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ABSTRACT: Arctic National Wildlife Refuge--Petroleum Potential in One of the Last Alaskan Frontiers

Leslie B. Magoon

The coastal plain of the Arctic National Wildlife Range (ANWR) lies between two important petroleum provinces, the Prudhoe Bay area on the west and the Mackenzie delta on the east. The Prudhoe Bay area originally contained at least 13 billion bbl of oil and 31 tcf of gas, whereas the Mackenzie delta contains 1-2 billion bbl of oil and more than 10 tcf of gas. Presently, oil production from fields in the Prudhoe Bay area contributes 25% of the United States daily production. Estimated in-place undiscovered resources are a mean of 13.8 billion bbl of oil and 31.3 tcf of gas in part of the ANWR coastal plain.

The assessment of the ANWR petroleum potential can be viewed at four levels: basin analysis, petroleum-system study, play evaluation, and prospect evaluation. Basin analysis emphasizes regional geology, petroleum systems emphasizes the hydrocarbon plumbing systems, plays emphasize structural and stratigraphic reservoir trends, and prospects emphasize individual traps.

Rocks with petroleum potential in the coastal-plain area are mostly younger than Devonian and are divided into an older (Ellesmerian) sequence of Mississippian to Early Cretaceous age, and a younger (Brookian) sequence of Cretaceous and Cenozoic age. Basement rocks consist of Precambrian to Devonian metasedimentary and minor igneous rocks. South of the coastal plain, the Ellesmerian sequence is about 1 km (3300 ft) thick and is composed of nearly equal amounts of carbonate and clastic rocks. These rocks record marine and nonmarine deposition along a slowly subsiding continental margin in which the land lay to the north and the sea to the south. Ellesmerian reservoirs are the primary oil-producing rocks in the Prudhoe Bay area. An Early Cretaceous regional unconformity truncates the El esmerian sequence and older rocks northward across the ANWR coastal plain. This unconformity is believed to limit the occurrence of Ellesmerian units in much of the northern coastal-plain area. The Brookian sequence consists of as much as 7 km (23,000 ft) of marine and nonmarine siliciclastic deposits representing debris shed from the ancestral Brooks Range; depocenters migrated northeastward across a subsiding basement ridge and rifted margin. The Brookian sequence provided the deep burial and attendant heat necessary for hydrocarbon maturation in both Ellesmerian and Brookian source rocks on the North Slope.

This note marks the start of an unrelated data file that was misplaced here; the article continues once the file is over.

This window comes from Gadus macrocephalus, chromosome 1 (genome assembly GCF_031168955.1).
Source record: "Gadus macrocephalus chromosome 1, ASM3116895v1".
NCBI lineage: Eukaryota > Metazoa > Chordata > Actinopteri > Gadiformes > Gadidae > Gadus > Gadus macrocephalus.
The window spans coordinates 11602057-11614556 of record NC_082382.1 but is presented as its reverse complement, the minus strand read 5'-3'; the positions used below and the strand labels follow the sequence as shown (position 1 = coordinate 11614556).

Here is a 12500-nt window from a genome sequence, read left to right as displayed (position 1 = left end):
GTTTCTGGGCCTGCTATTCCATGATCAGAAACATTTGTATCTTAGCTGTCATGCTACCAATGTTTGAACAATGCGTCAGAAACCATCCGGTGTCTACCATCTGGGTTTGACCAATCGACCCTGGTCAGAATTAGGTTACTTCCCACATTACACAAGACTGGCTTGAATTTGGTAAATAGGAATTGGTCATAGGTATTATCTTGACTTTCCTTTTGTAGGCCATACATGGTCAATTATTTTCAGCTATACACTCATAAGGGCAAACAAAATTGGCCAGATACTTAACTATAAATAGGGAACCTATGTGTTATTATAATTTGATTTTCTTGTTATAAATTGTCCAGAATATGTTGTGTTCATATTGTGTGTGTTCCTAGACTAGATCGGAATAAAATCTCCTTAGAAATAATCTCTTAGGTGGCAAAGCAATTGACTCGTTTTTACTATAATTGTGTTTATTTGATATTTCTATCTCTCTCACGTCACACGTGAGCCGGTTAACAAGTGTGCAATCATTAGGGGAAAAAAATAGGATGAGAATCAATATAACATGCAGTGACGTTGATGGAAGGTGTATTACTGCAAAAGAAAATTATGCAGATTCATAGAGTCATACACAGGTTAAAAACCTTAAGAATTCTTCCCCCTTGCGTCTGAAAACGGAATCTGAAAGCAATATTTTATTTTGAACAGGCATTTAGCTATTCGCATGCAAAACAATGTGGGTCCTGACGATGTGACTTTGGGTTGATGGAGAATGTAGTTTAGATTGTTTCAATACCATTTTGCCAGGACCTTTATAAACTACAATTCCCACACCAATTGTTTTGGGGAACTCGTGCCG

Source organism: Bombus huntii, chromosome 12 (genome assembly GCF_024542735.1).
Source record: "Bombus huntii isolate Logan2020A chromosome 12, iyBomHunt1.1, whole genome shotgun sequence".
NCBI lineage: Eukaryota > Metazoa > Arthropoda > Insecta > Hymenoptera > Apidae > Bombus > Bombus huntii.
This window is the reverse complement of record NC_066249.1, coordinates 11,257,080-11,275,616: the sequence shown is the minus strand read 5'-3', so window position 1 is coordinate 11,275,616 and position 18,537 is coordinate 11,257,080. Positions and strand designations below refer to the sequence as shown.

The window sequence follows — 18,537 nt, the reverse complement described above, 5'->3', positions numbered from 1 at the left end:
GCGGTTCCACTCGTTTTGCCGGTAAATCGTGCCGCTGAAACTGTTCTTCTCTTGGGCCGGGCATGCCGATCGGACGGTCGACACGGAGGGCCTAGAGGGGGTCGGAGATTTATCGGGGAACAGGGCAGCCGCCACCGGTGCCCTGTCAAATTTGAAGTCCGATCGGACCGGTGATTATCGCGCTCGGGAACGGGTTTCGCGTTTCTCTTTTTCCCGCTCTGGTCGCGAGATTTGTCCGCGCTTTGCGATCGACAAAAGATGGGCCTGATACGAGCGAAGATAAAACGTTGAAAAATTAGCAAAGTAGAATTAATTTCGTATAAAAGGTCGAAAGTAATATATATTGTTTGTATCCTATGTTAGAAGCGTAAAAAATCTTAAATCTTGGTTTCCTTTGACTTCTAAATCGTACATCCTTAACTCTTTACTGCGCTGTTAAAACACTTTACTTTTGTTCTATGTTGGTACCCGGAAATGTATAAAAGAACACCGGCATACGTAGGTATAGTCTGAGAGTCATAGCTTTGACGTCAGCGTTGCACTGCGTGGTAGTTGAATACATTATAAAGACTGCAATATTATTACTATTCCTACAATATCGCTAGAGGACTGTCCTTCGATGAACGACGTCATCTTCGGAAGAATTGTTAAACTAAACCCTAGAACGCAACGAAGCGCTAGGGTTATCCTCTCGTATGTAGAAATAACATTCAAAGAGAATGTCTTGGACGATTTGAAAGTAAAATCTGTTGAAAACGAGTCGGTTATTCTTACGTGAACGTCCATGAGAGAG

Two petroleum systems, the Ellesmerian and Hue-Sagavanirktok, are important on the ANWR coastal plain. The most important source rocks in the Ellesmerian petroleum system are the Shublik Formation, Kingak Shale, and a pebble shale unit. Major migration conduits include the Sadlerochit Group and Sag River Sandstone, and important reservoirs include the pre-Mississippian and Ellesmerian-sequence carbonate and siliciclastic rocks. Traps formed during the Cretaceous and Tertiary. Early formed hydrocarbons occurred to the south and west of the coastal plain and migrated north-northwestward before Brooks Range thrusting in the Late Cretaceous to early Tertiary. The Hue-Sagavanirktok petroleum systems includes the Hue Shale as the most important source rock; major migration conduits are turb dite sandstones of the Canning Formation and faults, and important reservoirs are turbidite sandstones of the Canning Formation and deltaic sandstones of the Sagavanirktok Formation. Structural traps formed during the Tertiary in the coastal-plain area, coincident with migration of Hue-Sagavanirktok petroleum.

For the U.S. Geological Survey play assessment, the ANWR coastal plain was divided into two areas, undeformed and deformed, along the northwest flank of the Marsh Creek anticline. In-place oil and gas resources were assessed in seven plays: five to the northwest in the undeformed area and two to the southeast in the deformed area. Three-quarters of the petroleum resources is estimated to occur in the deformed area: 50% in the folded Ellesmerian/pre-Mississippian play, and 25% in the imbricate-fold belt play.

Twenty-six structural prospects, identified and mapped from seismic data, were assessed for recoverable oil by the U.S. Bureau of Land Management. Because of the high costs of development, operation, and transportation on the North Slope, a single accumulation of more than 440 million bbl of recoverable oil was judged to be the most likely minimum economic field size. Under the most likely case, 18 of the 26 prospects were modeled as being economic at least once during many Monte Carlo simulations. For these 18 prospects, conditional mean resource estimates ranged from 0.5 to more than 3.5 billion bbl of economically recoverable oil.

AAPG Search and Discovery Article #91001©1989-1990 AAPG Distinguished Lecture Tours 1989-1990